Paul states that he used none of these things nor did I write these things so that you would do them.
That would be like my son Marcus asking me to play a certain game with him.
I would tell him that I can’t at this time and would list my reason.
He may respond “Ok, that’s fine.
but a few minutes late would say “Hey dad, remember on such and such a game.... that’s so cool or that’s so fun isn’t it.”
There’s a reason he suddenly goes to remember this after being declined.
Though it’s like he’s says ok we won’t play, at the same time he’s trying to goad me into it.
Spouses do this to each other too quite often.
We might say … can you … and then say never mind.
Now that you’ve captured their attention you tell them but then say “don’t worry about it.”
We say don’t worry about it to maybe come across as being sensitive or we might say it to not make them feel burden to do it but at the same time want them to do what we like them to do.
So we are kinda speaking out of two mouths.
That’s exactly what Paul didn’t want to happen here.
But Paul did not list these three rights to make people feel sorry for him or even to suggest he would now like to claim the rights.
He was illustrating that not only was he asking them to lay aside certain liberties for a good reason but he himself was already doing what he was asking them to do.
This is very clear in his statement in verse 15: “I have used none of these things, nor have I written these things that it should be done for me.”
The secret of the power and influence of the leaders of the first-century church wasn’t just in the things they said but the fact that they were themselves an incarnation of their own message.
There wasn’t an attitude of DO AS I SAY BUT NOT AS I DO found anywhere in Paul’s remarks
He legitimately wants them to appreciate & know the extent of the sacrifices He has made so that....
-They may follow his example so they too would know the extent of sacrifices they too should make before the Lord (will take about this one more in detail latter)
-Walk differently than the course of this world (everyone does whatever they can to enjoy their liberties- that’s normal human behavior to do what makes me happy)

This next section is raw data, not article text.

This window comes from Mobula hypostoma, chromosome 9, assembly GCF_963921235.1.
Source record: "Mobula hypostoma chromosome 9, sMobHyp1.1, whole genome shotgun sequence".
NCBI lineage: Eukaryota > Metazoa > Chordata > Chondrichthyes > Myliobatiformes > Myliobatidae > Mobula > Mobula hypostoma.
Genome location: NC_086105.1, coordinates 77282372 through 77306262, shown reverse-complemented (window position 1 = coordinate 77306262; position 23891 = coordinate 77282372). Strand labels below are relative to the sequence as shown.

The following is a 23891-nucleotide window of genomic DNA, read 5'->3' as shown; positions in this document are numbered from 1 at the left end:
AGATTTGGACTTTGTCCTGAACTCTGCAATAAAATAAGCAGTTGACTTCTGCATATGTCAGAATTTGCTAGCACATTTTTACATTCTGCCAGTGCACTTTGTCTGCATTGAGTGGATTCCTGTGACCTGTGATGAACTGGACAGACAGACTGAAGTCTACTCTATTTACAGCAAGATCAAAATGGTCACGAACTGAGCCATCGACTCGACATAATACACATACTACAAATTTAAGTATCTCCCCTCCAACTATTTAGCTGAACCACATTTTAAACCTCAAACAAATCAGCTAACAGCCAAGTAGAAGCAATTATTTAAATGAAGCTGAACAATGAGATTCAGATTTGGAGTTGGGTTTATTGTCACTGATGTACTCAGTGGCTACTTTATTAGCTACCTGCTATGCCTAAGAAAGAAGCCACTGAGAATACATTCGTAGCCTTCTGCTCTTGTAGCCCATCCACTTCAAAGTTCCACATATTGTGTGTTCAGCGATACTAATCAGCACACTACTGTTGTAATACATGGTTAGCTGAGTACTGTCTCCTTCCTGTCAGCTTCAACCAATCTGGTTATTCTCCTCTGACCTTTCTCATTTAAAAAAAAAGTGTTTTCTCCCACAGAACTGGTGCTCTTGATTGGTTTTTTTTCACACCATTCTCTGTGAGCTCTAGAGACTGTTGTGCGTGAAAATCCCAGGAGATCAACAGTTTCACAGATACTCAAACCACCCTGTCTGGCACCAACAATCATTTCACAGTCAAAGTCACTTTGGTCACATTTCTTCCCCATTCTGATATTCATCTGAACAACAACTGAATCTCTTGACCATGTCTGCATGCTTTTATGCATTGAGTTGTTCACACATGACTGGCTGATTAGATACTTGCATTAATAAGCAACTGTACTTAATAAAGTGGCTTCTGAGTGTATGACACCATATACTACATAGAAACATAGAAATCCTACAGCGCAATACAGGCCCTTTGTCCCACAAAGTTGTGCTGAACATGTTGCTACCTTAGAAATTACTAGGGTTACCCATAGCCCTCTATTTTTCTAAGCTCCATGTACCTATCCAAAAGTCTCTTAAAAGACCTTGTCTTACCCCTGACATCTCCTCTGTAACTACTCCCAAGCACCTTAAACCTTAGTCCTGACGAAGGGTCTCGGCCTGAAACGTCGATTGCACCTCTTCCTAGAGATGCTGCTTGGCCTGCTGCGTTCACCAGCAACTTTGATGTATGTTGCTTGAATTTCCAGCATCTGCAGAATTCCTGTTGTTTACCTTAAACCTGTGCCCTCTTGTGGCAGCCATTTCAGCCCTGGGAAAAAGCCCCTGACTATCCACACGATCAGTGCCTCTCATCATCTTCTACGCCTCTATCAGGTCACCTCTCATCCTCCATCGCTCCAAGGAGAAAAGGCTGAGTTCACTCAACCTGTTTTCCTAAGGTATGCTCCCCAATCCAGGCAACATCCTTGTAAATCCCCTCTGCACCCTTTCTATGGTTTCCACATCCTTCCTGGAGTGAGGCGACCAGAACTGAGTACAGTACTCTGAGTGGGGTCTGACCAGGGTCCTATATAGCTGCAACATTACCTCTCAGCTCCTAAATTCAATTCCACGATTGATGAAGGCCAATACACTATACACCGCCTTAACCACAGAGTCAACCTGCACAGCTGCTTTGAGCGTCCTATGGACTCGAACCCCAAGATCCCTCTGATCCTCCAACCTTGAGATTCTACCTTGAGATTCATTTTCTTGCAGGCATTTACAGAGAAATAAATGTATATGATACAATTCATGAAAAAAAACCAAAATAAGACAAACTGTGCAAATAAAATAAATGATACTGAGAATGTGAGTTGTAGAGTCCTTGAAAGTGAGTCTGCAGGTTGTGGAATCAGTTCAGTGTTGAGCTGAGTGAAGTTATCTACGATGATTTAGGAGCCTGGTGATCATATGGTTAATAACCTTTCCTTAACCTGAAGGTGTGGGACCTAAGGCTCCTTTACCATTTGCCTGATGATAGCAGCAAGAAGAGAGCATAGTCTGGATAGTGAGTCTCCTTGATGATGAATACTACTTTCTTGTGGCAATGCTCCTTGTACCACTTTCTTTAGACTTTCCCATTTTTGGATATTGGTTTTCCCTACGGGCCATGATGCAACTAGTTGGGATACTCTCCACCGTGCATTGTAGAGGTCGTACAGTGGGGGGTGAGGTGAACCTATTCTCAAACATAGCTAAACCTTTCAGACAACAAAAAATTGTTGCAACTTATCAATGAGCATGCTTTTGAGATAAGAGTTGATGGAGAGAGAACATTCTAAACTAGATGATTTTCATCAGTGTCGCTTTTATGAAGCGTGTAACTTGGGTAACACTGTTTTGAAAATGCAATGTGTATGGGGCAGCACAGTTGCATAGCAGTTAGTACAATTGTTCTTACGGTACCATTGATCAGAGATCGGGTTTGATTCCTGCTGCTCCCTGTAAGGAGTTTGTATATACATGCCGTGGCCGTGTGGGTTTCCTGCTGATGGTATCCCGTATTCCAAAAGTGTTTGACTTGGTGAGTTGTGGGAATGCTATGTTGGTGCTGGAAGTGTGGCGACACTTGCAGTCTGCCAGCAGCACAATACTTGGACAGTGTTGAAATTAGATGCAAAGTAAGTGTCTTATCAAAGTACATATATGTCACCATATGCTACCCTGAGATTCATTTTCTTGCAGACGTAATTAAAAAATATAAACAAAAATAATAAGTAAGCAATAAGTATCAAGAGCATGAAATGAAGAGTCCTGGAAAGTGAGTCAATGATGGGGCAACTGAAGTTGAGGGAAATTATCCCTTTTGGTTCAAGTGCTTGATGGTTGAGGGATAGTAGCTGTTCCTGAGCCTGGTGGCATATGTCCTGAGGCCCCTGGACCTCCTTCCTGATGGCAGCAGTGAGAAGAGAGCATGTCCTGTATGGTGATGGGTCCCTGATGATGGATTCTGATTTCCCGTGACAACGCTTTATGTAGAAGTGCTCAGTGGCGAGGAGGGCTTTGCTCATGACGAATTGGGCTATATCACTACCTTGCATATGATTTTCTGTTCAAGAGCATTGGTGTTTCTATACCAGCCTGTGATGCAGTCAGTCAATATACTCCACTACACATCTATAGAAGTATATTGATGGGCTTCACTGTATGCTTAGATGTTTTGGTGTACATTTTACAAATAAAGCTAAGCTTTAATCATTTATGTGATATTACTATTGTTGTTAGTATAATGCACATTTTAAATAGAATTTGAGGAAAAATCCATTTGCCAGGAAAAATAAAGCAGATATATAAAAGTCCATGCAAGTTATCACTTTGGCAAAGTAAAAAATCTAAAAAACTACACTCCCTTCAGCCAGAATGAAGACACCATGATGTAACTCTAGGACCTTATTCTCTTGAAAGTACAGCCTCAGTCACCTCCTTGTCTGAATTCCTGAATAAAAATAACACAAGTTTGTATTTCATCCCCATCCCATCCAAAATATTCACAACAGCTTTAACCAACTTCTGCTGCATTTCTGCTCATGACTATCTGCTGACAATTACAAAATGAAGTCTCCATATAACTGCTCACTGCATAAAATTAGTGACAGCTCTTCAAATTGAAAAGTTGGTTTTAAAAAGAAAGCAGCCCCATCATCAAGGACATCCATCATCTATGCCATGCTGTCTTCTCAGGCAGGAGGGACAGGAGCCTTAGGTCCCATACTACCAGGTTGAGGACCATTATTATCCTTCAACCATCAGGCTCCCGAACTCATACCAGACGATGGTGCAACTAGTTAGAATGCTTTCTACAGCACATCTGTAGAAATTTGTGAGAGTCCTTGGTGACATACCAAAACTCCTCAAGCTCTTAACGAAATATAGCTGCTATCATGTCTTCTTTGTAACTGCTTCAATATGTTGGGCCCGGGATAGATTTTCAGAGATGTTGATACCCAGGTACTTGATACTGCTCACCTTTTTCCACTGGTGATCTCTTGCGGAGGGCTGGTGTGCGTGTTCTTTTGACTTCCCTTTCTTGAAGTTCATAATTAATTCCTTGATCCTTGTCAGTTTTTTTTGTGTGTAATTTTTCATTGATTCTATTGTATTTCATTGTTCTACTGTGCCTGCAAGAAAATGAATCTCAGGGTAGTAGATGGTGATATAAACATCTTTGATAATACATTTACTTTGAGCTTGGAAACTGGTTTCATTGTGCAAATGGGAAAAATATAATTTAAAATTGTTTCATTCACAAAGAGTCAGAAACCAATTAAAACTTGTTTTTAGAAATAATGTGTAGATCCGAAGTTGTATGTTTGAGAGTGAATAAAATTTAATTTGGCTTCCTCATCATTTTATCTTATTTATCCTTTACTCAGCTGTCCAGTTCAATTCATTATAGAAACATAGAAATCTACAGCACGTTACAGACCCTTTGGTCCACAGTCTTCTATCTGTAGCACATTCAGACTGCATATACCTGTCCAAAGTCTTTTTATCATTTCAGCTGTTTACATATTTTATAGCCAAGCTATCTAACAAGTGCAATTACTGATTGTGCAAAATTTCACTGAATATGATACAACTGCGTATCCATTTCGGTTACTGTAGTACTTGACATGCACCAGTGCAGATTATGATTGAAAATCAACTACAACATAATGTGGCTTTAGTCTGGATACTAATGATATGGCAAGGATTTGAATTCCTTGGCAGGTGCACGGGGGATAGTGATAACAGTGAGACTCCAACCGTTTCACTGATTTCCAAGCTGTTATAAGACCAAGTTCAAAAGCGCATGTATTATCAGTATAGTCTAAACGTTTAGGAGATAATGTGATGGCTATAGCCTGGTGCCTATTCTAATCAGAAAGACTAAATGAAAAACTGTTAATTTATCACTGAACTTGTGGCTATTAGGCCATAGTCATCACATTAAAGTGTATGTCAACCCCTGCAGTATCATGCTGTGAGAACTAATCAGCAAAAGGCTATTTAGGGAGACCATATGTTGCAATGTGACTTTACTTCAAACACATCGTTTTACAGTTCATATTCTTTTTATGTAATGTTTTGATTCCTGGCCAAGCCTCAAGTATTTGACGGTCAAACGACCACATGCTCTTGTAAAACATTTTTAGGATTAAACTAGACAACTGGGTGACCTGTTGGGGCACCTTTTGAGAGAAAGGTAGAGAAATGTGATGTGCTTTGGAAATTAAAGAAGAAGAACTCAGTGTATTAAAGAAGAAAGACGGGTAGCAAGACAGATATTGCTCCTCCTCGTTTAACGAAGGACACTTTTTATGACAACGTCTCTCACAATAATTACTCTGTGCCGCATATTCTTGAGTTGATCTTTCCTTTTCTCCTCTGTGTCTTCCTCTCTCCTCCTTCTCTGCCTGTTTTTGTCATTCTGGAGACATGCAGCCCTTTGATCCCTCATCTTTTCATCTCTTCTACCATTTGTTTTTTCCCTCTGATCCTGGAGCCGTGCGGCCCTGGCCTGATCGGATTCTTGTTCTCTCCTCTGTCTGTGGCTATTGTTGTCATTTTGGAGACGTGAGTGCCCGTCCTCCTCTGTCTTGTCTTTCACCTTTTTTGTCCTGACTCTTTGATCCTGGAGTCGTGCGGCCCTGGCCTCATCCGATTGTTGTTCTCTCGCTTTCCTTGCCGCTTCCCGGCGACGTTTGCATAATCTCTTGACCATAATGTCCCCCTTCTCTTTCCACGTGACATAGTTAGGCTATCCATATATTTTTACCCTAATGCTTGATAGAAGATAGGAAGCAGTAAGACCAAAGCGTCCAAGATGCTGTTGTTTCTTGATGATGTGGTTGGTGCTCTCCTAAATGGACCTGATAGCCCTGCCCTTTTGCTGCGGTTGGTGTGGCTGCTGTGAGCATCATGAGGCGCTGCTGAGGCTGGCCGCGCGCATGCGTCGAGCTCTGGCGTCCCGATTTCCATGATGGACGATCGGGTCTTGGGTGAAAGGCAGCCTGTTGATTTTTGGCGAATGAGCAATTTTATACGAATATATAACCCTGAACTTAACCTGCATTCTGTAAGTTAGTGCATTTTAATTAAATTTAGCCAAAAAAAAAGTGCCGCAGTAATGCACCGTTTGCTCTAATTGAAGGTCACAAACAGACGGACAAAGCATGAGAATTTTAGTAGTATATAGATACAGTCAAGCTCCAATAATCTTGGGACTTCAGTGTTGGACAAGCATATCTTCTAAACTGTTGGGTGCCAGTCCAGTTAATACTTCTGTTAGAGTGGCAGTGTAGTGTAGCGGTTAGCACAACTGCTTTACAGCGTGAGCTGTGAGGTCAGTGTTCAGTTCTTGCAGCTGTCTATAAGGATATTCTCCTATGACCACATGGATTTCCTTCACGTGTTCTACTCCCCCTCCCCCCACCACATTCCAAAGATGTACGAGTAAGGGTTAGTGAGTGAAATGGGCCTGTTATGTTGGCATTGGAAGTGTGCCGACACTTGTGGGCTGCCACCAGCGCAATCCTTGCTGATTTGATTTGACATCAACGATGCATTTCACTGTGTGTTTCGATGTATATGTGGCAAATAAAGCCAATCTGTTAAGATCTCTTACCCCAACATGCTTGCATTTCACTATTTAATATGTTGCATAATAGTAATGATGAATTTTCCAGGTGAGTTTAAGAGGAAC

There is something extremely important here.
As leaders, we get nervous about sharing our victorious lest we come across as haughty or boastful.
But let me tell you that it is absolutely essential that we do share from our victorious otherwise, how will people know the way?
Do you know what the verse before that says
This may sound perhaps haughty too us, but it is perfectly acceptable behavior as a follower of Christ.
I really love Mike Calhoun’s definition and philosophy of disciple-making.
He simply states that disciple-making is… “Teaching others to be what I already am.”
The key to doing this Biblically is verbally (outwardly and to others) but also internally (to ourselves) trace all accomplishments back to Christ.
Not by my strength but by yours alone.
Humility is the needed key to balance this important aspect of leadership accomplishments.
So a leader must be genuine but he also must be devoted.
He is Deeply Devoted (15b)
In the esv, Paul says, “for I would rather die than have anyone deprive me of my ground for boasting.”
Boast (kauchēma) refers to that in which one glories or to the basis for glorying.
It also carries the idea of rejoicing or reveling.
Because it is frequently done in pride, boasting is usually a sin; but it need not be proud and sinful.
Paul’s boast was not intended to convey arrogance but joy.
He was so glad for that spiritual privilege and commitment in which he rejoiced that he would rather die than contradict it.
He had his priorities right, receiving his joy from exercising his privilege to restrict his freedoms rather than from using them.
His boasting was far different from boasting of his accomplishments, as he immediately makes clear.
He would rather die than contradict his opportunity to serve and to sacrifice for the Lord.
He gives all, knowing that there is something to gain.
We read these verses before but here they are again.